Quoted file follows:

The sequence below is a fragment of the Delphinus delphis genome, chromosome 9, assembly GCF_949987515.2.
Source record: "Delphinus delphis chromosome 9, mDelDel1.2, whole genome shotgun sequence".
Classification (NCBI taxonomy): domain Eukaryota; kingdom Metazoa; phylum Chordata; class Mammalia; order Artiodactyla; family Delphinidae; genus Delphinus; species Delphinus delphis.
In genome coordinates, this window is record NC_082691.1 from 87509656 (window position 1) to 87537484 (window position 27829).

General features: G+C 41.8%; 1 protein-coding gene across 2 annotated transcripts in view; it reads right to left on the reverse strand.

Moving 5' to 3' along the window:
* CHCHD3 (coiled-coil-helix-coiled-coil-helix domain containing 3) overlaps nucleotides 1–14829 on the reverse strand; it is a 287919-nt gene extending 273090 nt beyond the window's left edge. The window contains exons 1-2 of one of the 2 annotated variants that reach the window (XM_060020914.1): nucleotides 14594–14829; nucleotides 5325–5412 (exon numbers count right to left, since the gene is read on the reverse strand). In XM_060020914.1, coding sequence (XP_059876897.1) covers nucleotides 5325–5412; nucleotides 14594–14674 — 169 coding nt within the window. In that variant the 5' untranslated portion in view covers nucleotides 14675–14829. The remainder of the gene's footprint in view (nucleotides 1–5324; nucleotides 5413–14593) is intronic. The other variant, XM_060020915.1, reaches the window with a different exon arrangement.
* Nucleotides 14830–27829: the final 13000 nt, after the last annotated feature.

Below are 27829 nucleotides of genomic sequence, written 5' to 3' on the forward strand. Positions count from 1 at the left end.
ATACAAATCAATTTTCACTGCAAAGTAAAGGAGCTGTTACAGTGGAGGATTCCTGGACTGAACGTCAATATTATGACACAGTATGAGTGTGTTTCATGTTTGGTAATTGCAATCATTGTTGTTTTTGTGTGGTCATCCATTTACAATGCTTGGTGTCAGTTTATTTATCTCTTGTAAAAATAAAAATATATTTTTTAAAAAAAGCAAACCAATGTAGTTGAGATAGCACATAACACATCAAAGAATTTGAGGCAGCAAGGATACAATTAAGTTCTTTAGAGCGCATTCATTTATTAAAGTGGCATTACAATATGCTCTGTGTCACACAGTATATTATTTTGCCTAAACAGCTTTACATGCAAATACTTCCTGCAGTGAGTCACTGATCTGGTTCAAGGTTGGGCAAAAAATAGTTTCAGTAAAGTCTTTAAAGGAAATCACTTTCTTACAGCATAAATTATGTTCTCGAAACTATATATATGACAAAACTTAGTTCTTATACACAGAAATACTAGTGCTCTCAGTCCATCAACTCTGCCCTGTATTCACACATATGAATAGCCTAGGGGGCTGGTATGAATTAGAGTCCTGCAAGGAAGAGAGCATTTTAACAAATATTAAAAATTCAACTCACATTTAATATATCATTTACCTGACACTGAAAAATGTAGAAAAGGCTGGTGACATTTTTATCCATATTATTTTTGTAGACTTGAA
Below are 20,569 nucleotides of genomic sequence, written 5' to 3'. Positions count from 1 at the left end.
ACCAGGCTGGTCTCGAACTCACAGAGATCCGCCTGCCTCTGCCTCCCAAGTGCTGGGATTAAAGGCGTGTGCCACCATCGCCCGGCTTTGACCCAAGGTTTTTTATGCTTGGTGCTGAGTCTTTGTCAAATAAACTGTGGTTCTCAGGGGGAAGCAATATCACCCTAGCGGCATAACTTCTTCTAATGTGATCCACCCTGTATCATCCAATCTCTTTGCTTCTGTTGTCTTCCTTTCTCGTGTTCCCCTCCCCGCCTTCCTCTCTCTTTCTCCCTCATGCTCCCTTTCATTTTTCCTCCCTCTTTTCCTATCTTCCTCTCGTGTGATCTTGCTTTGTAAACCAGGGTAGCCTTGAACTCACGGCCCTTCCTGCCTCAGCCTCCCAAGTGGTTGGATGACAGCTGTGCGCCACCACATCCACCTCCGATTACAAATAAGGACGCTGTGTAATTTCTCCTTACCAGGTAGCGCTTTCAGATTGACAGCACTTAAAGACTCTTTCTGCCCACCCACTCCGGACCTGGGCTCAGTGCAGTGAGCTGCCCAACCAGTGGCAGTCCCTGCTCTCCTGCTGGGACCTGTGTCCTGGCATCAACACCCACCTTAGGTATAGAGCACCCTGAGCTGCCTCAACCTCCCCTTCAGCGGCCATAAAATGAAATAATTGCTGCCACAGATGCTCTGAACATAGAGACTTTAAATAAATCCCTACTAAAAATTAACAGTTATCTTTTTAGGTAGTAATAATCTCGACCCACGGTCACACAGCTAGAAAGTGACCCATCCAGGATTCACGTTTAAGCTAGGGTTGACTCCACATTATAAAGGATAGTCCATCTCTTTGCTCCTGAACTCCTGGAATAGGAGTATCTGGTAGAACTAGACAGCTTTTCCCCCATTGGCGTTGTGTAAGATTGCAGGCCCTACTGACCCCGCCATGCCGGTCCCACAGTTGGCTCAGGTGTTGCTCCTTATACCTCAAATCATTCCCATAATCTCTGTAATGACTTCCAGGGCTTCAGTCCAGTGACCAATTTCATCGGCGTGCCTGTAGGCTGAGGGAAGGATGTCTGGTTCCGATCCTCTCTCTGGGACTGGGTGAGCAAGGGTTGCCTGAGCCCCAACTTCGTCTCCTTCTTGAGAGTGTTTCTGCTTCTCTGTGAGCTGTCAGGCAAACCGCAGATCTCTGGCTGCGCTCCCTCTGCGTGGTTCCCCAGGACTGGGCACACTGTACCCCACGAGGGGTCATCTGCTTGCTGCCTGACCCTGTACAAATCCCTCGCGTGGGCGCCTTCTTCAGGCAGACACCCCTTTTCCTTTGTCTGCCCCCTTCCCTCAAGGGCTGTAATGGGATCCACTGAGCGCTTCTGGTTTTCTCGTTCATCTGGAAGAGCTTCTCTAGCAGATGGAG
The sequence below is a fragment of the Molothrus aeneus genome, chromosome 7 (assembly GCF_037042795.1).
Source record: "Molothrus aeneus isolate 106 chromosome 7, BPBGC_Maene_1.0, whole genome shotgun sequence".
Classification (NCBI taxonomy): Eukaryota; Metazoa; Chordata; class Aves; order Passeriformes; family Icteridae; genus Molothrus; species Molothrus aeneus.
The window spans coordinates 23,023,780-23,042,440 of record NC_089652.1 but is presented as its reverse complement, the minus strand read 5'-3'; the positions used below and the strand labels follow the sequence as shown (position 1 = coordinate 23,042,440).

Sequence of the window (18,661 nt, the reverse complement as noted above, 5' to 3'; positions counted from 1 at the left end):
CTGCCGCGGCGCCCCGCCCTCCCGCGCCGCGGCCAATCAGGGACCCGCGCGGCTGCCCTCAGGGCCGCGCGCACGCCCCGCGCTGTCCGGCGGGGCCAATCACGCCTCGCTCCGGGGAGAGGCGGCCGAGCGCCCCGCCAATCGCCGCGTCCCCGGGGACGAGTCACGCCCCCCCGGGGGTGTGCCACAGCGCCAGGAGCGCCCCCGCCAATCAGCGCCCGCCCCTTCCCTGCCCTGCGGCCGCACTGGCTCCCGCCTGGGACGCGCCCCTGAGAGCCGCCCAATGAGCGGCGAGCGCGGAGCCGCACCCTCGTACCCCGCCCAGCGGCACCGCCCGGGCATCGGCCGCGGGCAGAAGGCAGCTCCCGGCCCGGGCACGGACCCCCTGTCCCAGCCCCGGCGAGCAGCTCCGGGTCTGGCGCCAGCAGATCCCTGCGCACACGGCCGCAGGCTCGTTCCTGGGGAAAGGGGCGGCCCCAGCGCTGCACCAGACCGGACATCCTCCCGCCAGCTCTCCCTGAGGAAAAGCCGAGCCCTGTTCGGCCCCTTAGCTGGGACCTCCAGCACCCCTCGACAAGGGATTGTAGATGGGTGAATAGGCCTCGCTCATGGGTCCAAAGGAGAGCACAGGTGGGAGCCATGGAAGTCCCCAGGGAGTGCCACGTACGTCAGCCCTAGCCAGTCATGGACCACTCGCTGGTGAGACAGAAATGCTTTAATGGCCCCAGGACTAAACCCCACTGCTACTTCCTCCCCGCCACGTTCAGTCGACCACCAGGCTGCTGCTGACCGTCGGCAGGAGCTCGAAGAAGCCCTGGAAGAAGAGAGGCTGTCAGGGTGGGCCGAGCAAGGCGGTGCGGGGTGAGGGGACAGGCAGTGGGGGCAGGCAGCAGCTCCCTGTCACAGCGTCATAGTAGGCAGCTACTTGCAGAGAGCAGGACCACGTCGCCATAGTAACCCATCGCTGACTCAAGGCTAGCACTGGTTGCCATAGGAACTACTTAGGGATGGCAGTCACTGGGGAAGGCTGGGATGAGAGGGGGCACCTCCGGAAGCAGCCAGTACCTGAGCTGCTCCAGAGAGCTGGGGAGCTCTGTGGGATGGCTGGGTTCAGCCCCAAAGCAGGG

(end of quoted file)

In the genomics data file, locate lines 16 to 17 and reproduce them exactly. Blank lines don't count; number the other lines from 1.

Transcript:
The window spans coordinates 23,023,780-23,042,440 of record NC_089652.1 but is presented as its reverse complement, the minus strand read 5'-3'; the positions used below and the strand labels follow the sequence as shown (position 1 = coordinate 23,042,440).

Sequence of the window (18,661 nt, the reverse complement as noted above, 5' to 3'; positions counted from 1 at the left end):